Highlights (0)
Some of your highlights are legacy items.

Highlights saved before July 30, 2012 will not be displayed on their respective source pages.

You can easily re-create the highlights by opening the book page or article, selecting the text, and clicking “Highlight.”

Citations (0)
Some of your citations are legacy items.

Any citation created before July 30, 2012 will labeled as a “Cited page.” New citations will be saved as cited passages, pages or articles.

We also added the ability to view new citations from your projects or the book or article where you created them.

Notes (0)
Bookmarks (0)

You have no saved items from this article

Project items include:
  • Saved book/article
  • Highlights
  • Quotes/citations
  • Notes
  • Bookmarks
Notes
Cite this article

Cited article

Style
Citations are available only to our active members.
Sign up now to cite pages or passages in MLA, APA and Chicago citation styles.

(Einhorn, 1992, p. 25)

(Einhorn 25)

1

1. Lois J. Einhorn, Abraham Lincoln, the Orator: Penetrating the Lincoln Legend (Westport, CT: Greenwood Press, 1992), 25, http://www.questia.com/read/27419298.

Cited article

Gove Hit by Backlash as English GCSE Ditches US Classics
Settings

Settings

Typeface
Text size Smaller Larger
Search within

Search within this article

Look up

Look up a word

  • Dictionary
  • Thesaurus
Please submit a word or phrase above.
Print this page

Print this page

Why can't I print more than one page at a time?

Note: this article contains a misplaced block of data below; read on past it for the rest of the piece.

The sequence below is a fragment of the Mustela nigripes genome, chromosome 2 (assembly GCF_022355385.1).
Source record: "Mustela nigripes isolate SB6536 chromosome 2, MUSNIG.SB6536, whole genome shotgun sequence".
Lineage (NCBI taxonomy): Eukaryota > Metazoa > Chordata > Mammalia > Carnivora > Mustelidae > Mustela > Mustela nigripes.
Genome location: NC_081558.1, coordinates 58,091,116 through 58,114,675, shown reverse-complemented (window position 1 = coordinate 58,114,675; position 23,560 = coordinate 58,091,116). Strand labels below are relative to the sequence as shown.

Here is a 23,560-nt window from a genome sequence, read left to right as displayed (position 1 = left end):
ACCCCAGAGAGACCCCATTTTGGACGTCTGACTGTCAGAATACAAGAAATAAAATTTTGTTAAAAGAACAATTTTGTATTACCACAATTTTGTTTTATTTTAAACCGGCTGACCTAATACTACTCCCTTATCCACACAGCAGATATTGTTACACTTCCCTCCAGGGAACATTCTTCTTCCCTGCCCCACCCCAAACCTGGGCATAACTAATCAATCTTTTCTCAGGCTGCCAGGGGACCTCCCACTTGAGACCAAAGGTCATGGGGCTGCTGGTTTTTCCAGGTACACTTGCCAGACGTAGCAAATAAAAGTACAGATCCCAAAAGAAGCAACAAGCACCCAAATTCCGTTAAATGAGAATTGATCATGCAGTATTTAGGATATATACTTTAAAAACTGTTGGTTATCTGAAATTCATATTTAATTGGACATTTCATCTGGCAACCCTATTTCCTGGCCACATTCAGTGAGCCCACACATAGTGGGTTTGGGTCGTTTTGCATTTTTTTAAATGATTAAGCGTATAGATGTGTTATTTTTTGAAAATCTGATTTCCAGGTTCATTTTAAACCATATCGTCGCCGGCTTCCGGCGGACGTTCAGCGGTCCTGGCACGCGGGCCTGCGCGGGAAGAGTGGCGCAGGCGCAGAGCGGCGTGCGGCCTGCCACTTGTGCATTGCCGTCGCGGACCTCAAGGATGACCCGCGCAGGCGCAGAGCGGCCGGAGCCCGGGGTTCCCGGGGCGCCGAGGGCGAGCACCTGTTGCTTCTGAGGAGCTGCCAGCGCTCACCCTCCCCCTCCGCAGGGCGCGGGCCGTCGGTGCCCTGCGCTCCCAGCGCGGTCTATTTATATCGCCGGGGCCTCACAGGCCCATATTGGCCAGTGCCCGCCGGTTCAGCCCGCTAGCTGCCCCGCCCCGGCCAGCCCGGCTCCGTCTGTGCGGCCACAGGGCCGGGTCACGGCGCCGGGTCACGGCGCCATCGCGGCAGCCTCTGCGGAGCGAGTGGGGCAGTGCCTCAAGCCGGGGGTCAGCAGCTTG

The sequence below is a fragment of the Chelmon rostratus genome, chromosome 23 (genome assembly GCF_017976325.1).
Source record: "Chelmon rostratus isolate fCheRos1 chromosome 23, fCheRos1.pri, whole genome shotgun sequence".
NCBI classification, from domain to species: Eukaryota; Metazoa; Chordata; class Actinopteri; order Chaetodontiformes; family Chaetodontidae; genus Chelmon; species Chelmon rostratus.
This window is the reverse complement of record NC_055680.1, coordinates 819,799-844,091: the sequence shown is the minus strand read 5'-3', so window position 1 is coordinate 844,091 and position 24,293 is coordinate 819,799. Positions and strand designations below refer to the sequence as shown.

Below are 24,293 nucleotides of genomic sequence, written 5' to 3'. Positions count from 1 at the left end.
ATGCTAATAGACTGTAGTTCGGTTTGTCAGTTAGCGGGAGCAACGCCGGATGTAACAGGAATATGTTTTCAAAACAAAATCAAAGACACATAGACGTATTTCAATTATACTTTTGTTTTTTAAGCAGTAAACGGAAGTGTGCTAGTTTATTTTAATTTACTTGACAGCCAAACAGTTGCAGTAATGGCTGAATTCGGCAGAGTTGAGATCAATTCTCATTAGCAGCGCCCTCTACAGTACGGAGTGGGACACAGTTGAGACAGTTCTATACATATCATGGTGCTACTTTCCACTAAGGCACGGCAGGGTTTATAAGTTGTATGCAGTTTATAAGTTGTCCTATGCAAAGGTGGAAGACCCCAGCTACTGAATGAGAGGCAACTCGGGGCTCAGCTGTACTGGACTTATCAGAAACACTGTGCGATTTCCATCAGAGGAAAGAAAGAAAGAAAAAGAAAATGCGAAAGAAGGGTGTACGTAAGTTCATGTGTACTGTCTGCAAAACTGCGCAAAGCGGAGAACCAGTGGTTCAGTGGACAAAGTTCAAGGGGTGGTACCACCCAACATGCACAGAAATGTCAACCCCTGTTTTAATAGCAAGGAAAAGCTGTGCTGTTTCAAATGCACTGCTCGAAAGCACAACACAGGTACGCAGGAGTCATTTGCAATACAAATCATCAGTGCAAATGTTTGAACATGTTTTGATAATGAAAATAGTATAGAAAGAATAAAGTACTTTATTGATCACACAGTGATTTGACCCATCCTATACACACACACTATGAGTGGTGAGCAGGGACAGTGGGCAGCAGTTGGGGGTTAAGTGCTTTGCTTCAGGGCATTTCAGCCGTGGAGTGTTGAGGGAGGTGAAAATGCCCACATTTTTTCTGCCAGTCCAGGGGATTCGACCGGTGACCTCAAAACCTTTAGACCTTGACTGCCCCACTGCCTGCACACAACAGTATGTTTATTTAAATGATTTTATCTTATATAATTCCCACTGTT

Full screen

matching results for page

Cited passage

Style
Citations are available only to our active members.
Sign up now to cite pages or passages in MLA, APA and Chicago citation styles.

"Portraying himself as an honest, ordinary person helped Lincoln identify with his audiences." (Einhorn, 1992, p. 25).

"Portraying himself as an honest, ordinary person helped Lincoln identify with his audiences." (Einhorn 25)

"Portraying himself as an honest, ordinary person helped Lincoln identify with his audiences."1

1. Lois J. Einhorn, Abraham Lincoln, the Orator: Penetrating the Lincoln Legend (Westport, CT: Greenwood Press, 1992), 25, http://www.questia.com/read/27419298.

Cited passage

Welcome to the new Questia Reader

The Questia Reader has been updated to provide you with an even better online reading experience.  It is now 100% Responsive, which means you can read our books and articles on any sized device you wish.  All of your favorite tools like notes, highlights, and citations are still here, but the way you select text has been updated to be easier to use, especially on touchscreen devices.  Here's how:

1. Click or tap the first word you want to select.
2. Click or tap the last word you want to select.

OK, got it!

Thanks for trying Questia!

Please continue trying out our research tools, but please note, full functionality is available only to our active members.

Your work will be lost once you leave this Web page.

For full access in an ad-free environment, sign up now for a FREE, 1-day trial.

Already a member? Log in now.